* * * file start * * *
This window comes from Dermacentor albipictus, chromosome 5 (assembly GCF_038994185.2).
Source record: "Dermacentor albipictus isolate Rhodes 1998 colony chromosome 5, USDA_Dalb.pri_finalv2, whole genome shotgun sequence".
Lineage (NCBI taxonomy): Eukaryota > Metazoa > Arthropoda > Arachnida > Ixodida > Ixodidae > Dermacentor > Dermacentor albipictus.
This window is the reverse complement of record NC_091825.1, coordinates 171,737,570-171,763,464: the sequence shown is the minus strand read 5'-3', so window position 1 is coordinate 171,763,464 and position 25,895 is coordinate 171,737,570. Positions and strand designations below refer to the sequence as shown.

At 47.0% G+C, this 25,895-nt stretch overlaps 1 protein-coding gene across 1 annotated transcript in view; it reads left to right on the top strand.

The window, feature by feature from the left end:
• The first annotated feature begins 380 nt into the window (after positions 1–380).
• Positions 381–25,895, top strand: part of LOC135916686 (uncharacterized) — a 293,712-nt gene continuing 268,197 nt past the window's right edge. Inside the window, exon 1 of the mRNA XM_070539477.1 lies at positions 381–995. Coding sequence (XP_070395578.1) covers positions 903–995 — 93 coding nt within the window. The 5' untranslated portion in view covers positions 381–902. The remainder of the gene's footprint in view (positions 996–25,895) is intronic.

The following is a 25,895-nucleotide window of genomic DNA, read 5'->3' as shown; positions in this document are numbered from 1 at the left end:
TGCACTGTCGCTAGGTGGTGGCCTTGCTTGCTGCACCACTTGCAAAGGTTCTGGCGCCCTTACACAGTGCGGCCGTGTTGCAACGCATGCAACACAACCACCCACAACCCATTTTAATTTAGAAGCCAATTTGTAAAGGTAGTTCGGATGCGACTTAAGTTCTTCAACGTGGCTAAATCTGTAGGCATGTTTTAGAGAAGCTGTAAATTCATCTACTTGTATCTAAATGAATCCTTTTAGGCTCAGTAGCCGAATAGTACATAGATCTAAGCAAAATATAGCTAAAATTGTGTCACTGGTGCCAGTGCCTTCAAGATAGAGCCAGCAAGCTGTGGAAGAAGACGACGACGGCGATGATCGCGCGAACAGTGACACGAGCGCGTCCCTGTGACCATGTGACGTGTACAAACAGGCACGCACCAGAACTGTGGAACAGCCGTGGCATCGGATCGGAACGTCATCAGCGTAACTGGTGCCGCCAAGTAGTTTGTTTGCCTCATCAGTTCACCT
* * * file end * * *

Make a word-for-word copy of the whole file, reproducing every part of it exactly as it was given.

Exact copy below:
This window comes from Dermacentor albipictus, chromosome 5 (assembly GCF_038994185.2).
Source record: "Dermacentor albipictus isolate Rhodes 1998 colony chromosome 5, USDA_Dalb.pri_finalv2, whole genome shotgun sequence".
Lineage (NCBI taxonomy): Eukaryota > Metazoa > Arthropoda > Arachnida > Ixodida > Ixodidae > Dermacentor > Dermacentor albipictus.
This window is the reverse complement of record NC_091825.1, coordinates 171,737,570-171,763,464: the sequence shown is the minus strand read 5'-3', so window position 1 is coordinate 171,763,464 and position 25,895 is coordinate 171,737,570. Positions and strand designations below refer to the sequence as shown.

At 47.0% G+C, this 25,895-nt stretch overlaps 1 protein-coding gene across 1 annotated transcript in view; it reads left to right on the top strand.

The window, feature by feature from the left end:
• The first annotated feature begins 380 nt into the window (after positions 1–380).
• Positions 381–25,895, top strand: part of LOC135916686 (uncharacterized) — a 293,712-nt gene continuing 268,197 nt past the window's right edge. Inside the window, exon 1 of the mRNA XM_070539477.1 lies at positions 381–995. Coding sequence (XP_070395578.1) covers positions 903–995 — 93 coding nt within the window. The 5' untranslated portion in view covers positions 381–902. The remainder of the gene's footprint in view (positions 996–25,895) is intronic.

The following is a 25,895-nucleotide window of genomic DNA, read 5'->3' as shown; positions in this document are numbered from 1 at the left end:
TGCACTGTCGCTAGGTGGTGGCCTTGCTTGCTGCACCACTTGCAAAGGTTCTGGCGCCCTTACACAGTGCGGCCGTGTTGCAACGCATGCAACACAACCACCCACAACCCATTTTAATTTAGAAGCCAATTTGTAAAGGTAGTTCGGATGCGACTTAAGTTCTTCAACGTGGCTAAATCTGTAGGCATGTTTTAGAGAAGCTGTAAATTCATCTACTTGTATCTAAATGAATCCTTTTAGGCTCAGTAGCCGAATAGTACATAGATCTAAGCAAAATATAGCTAAAATTGTGTCACTGGTGCCAGTGCCTTCAAGATAGAGCCAGCAAGCTGTGGAAGAAGACGACGACGGCGATGATCGCGCGAACAGTGACACGAGCGCGTCCCTGTGACCATGTGACGTGTACAAACAGGCACGCACCAGAACTGTGGAACAGCCGTGGCATCGGATCGGAACGTCATCAGCGTAACTGGTGCCGCCAAGTAGTTTGTTTGCCTCATCAGTTCACCT